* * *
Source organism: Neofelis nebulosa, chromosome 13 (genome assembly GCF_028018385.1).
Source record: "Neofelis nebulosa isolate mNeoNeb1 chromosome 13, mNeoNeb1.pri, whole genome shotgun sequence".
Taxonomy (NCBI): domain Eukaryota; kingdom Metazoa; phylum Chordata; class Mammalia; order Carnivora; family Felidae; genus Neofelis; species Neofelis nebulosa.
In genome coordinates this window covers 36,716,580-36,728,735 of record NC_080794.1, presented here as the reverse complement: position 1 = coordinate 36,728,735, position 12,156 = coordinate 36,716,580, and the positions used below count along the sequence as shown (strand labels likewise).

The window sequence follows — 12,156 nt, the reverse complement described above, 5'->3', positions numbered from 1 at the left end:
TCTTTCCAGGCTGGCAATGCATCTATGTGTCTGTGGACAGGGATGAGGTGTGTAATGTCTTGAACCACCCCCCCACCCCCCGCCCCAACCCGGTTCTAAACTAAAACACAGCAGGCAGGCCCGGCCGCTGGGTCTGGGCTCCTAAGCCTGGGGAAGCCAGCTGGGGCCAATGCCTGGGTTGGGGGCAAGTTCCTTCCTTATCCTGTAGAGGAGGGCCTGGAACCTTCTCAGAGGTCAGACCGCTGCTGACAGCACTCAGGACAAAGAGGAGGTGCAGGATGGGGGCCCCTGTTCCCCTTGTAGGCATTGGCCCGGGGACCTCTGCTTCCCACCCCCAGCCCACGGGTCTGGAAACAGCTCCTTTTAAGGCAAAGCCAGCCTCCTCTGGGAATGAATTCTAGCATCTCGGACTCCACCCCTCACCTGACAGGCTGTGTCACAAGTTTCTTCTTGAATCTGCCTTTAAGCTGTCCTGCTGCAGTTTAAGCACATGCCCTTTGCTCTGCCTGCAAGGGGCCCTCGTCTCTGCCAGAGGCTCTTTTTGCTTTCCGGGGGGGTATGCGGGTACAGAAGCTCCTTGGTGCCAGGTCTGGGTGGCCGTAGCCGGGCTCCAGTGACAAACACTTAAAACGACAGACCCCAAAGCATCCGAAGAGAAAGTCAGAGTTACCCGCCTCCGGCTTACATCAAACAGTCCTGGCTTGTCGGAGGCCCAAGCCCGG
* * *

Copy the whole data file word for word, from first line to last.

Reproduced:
Source organism: Neofelis nebulosa, chromosome 13 (genome assembly GCF_028018385.1).
Source record: "Neofelis nebulosa isolate mNeoNeb1 chromosome 13, mNeoNeb1.pri, whole genome shotgun sequence".
Taxonomy (NCBI): domain Eukaryota; kingdom Metazoa; phylum Chordata; class Mammalia; order Carnivora; family Felidae; genus Neofelis; species Neofelis nebulosa.
In genome coordinates this window covers 36,716,580-36,728,735 of record NC_080794.1, presented here as the reverse complement: position 1 = coordinate 36,728,735, position 12,156 = coordinate 36,716,580, and the positions used below count along the sequence as shown (strand labels likewise).

The window sequence follows — 12,156 nt, the reverse complement described above, 5'->3', positions numbered from 1 at the left end:
TCTTTCCAGGCTGGCAATGCATCTATGTGTCTGTGGACAGGGATGAGGTGTGTAATGTCTTGAACCACCCCCCCACCCCCCGCCCCAACCCGGTTCTAAACTAAAACACAGCAGGCAGGCCCGGCCGCTGGGTCTGGGCTCCTAAGCCTGGGGAAGCCAGCTGGGGCCAATGCCTGGGTTGGGGGCAAGTTCCTTCCTTATCCTGTAGAGGAGGGCCTGGAACCTTCTCAGAGGTCAGACCGCTGCTGACAGCACTCAGGACAAAGAGGAGGTGCAGGATGGGGGCCCCTGTTCCCCTTGTAGGCATTGGCCCGGGGACCTCTGCTTCCCACCCCCAGCCCACGGGTCTGGAAACAGCTCCTTTTAAGGCAAAGCCAGCCTCCTCTGGGAATGAATTCTAGCATCTCGGACTCCACCCCTCACCTGACAGGCTGTGTCACAAGTTTCTTCTTGAATCTGCCTTTAAGCTGTCCTGCTGCAGTTTAAGCACATGCCCTTTGCTCTGCCTGCAAGGGGCCCTCGTCTCTGCCAGAGGCTCTTTTTGCTTTCCGGGGGGGTATGCGGGTACAGAAGCTCCTTGGTGCCAGGTCTGGGTGGCCGTAGCCGGGCTCCAGTGACAAACACTTAAAACGACAGACCCCAAAGCATCCGAAGAGAAAGTCAGAGTTACCCGCCTCCGGCTTACATCAAACAGTCCTGGCTTGTCGGAGGCCCAAGCCCGG